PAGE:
STOP Telling Youth Players to Pass!!!

STOP Telling Youth Players to Pass!!!

If I had a nickel for every time I heard a parent yell PASS during a youth soccer game in America; my bank account would rival that of Warren Buffett's; the billionaire investment tycoon.

Does this scenario sound familiar? Your child has the ball in his/her defensive third and three defenders are approaching quickly. You see a teammate wide open so you scream PASS at the top of your lungs. In response, (if you are lucky) your child passes the ball. No harm no foul right? Wrong!

Yelling pass, during a game, may make parents feel good, but is not developmentally helpful for the player and more importantly, it adds additional stress to a player who is supposed to be having fun. In this blog post, I will offer a better approach.

Offensive Decision Framework

  • "Open Space" is the most valuable real estate in soccer.
  • Therefore, the objective of attacking players is to move the ball (and bodies) into open space. 
  • Youth players who understand the importance of finding open space react faster, make better passes and dribble with more intentionality.
  • When the ball is in the middle, open space is normally found wide. When the ball is wide, open space is normally found in the middle. That is why soccer players typically pass in a zig-zag (or triangle) pattern. 
  • Scoring is the reward for advancing the ball and bodies into open space.

As a soccer dad, I am just as guilty of yelling pass as most parents. My revelation came during a conversation with my son.  While talking about what he should do if he received the ball on the wing, it dawned on me that he had no clue what the wing position was; let alone what to do with the ball. 

I literally slapped my forehead realizing how foolish I had been. Yelling pass to a wide player who doesn't know the role of a winger is just as counterproductive as yelling pass to an American football player who hasn't been told that he is the quarterback. The same logic applies in soccer, but it is not always obvious because the positions are more fluid.

A Simple Framework for Getting the Ball Into Open Space - To avoid overwhelming my son, I taught him a few very simple rules that are the foundation for all his offensive decisions.

Rule #1: Know Your Job: The primary job of an offensive player is to get the ball or their bodies into open space.

Rule #2: Zig Zag: When you receive the ball in the middle, 95% of the time the open space will be wide. When you receive the ball wide, 95% of the time the open space will be in the middle.

Rule #3: When in Doubt Play it Back: If there is no open space wide or in the middle, then there is definitely open space behind.

Rule #4: Make Them Pay: If the defense does not close you down, then you "take your chances".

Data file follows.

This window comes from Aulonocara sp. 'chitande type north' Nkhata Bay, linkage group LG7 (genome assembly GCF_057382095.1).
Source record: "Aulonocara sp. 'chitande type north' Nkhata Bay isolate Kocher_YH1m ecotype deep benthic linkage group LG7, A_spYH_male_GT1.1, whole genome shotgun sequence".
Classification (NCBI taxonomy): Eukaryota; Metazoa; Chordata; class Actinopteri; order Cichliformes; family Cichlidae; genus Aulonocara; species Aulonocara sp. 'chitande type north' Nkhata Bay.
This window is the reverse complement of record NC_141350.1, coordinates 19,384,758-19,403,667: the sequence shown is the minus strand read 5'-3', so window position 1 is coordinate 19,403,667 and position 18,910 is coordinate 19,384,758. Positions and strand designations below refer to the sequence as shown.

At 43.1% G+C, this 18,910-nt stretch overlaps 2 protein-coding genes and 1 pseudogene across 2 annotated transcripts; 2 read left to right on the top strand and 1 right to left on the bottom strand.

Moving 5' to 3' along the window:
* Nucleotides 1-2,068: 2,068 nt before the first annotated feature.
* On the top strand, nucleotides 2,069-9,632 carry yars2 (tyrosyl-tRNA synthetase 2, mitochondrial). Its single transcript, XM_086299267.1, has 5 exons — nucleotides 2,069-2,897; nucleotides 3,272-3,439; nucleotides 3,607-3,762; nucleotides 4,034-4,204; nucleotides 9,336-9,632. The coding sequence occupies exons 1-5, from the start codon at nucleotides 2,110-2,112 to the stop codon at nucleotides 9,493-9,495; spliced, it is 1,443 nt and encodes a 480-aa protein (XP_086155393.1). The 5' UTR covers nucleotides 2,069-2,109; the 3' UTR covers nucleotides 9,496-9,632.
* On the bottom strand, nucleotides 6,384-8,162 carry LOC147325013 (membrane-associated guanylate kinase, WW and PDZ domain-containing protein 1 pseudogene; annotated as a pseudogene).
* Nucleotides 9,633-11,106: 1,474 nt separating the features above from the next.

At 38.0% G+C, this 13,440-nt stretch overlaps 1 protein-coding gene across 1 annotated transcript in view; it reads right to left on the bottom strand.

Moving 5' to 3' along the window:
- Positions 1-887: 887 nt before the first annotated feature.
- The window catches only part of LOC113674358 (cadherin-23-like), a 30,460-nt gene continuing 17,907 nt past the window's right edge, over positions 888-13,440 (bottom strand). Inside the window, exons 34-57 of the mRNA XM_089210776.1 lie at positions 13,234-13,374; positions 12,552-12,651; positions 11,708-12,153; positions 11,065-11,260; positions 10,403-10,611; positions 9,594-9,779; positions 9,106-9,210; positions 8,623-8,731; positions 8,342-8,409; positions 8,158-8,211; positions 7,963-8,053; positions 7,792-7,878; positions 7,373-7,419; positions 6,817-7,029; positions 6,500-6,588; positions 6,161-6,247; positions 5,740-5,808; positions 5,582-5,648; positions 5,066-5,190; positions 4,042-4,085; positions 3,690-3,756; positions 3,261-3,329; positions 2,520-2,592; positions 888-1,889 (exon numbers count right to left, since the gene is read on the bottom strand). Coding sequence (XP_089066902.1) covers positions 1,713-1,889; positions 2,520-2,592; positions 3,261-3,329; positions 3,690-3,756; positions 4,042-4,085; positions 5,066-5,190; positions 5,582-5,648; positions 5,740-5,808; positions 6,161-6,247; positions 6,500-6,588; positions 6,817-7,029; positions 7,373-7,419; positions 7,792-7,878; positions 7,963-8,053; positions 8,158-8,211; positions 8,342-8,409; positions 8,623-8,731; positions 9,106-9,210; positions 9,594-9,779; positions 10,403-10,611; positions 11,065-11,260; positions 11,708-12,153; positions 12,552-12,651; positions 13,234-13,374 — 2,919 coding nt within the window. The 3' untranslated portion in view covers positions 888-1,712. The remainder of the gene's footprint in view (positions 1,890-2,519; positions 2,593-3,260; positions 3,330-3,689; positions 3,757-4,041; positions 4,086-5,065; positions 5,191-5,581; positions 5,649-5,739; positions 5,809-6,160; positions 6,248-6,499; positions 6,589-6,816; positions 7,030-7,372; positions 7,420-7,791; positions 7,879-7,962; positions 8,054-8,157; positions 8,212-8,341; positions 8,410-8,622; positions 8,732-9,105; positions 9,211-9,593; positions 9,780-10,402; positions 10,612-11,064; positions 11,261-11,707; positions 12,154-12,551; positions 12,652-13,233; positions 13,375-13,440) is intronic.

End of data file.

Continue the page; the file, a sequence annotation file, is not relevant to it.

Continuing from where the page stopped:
Excluding the goalie, there are only two ways for players to move the ball; dribbling and passing. With these rules, my son now understands WHY he passes and WHY he dribbles.  He dribbles and passes in order to find open space (Period). With this understanding, his offensive decision making has improved drastically.

Developmental Transformation - Now, he consistently crosses the ball into the box. Only a few months ago, he would try to dribble past several defenders.  I didn't teach the skill of crossing specifically. Instead, he is relying on the logic of the rules. He knows that if he has the ball wide his job is to get it into the middle where the open space is and vice versa.

Parents also marvel at his ability to make one-two passes with teammates at such a young age.  This didn't happen overnight, but now it's simple to him. He received the ball, in the middle and according to Rule #2, his first instinct is to get the ball back wide.

Taking Your Chances - This is where the player's creativity lies. There are an infinite amount of choices that a player has to make when they have time and space on the ball. That is totally up to the situation and the player.  As a parent, our job is to sit back and enjoy the action unfolding; regardless of the outcome.

Moving Without the Ball - This framework also gives the player a reason to move.  They should deliberately be trying to get into open space; not moving just to be moving. And they should certainly not be standing still beside a defender which is so often the case at the youth level.

Mistakes Will Happen - Relax! It's fine. Once they understand their role; the rest relies on their ability to execute which will come with practice.

What about Creativity and Decision Making - This framework served as offensive decision-making training wheels for my son.  A great analogy is in cycling; when teaching a child to ride, you wouldn't start by pushing them downhill on a 10-speed bike. However, soon they will grow out of the training wheels and start doing stunts on their own.

See this example video from my son's U9 game. He is playing midfield. Notice how he instinctively understands to get the ball into wide positions.

Hope this was helpful.

Previous post Next Post


  • Coach D - January 23, 2018

    Great read!
    From a coaches point of view demanding player to pass the ball falls under that desire to win.From the side line we see the pass that will progress the team closer to making a goal. When coaches/parents should be allowing players to perfect there ball control. This falls under development vs the win.

Leave a comment